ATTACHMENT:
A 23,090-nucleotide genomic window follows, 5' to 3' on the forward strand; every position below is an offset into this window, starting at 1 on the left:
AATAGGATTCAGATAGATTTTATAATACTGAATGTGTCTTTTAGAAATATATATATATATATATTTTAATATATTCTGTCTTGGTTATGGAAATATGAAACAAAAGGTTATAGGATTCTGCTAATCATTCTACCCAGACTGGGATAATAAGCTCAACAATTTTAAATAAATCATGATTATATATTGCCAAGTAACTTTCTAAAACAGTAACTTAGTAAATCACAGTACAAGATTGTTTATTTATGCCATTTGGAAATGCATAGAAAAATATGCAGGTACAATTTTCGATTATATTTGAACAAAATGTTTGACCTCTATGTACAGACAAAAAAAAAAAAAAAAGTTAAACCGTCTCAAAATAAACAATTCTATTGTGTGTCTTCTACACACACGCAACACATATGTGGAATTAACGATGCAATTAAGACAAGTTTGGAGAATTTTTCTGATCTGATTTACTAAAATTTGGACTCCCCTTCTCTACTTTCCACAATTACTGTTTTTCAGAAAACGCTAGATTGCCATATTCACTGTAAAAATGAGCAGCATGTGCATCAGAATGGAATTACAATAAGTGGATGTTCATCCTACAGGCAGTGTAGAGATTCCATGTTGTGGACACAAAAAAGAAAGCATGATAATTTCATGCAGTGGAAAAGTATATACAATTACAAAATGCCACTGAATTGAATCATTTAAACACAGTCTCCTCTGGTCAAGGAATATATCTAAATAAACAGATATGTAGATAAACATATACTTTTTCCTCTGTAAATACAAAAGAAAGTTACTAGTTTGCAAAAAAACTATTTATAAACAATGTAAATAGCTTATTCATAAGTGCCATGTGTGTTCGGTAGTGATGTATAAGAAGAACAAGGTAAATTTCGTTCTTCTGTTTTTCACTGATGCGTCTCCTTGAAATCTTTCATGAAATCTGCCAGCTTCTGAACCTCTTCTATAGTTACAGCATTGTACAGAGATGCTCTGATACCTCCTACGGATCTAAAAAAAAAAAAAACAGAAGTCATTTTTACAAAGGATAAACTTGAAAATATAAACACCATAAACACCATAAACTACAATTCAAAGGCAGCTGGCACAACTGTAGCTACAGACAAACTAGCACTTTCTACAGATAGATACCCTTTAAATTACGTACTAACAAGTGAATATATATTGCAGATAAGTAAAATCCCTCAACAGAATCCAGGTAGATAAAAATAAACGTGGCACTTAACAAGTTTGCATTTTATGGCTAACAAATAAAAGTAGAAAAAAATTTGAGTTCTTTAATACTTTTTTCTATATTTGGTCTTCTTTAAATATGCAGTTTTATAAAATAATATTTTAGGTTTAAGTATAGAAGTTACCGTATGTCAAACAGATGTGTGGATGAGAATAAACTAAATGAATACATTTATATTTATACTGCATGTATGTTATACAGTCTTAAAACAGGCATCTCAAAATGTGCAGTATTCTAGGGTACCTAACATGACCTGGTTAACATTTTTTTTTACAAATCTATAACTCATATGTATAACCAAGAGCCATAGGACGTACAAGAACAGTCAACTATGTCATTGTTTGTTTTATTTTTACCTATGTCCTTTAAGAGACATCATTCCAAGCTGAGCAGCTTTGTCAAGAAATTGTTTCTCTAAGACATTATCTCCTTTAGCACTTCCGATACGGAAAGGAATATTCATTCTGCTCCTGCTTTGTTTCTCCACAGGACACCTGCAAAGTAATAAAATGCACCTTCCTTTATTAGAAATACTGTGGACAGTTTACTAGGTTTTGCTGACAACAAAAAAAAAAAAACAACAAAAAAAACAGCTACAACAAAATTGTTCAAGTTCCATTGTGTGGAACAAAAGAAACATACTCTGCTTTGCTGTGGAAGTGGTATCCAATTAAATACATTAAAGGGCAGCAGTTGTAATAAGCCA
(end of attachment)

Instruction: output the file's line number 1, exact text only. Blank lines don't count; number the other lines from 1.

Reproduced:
A 23,090-nucleotide genomic window follows, 5' to 3' on the forward strand; every position below is an offset into this window, starting at 1 on the left: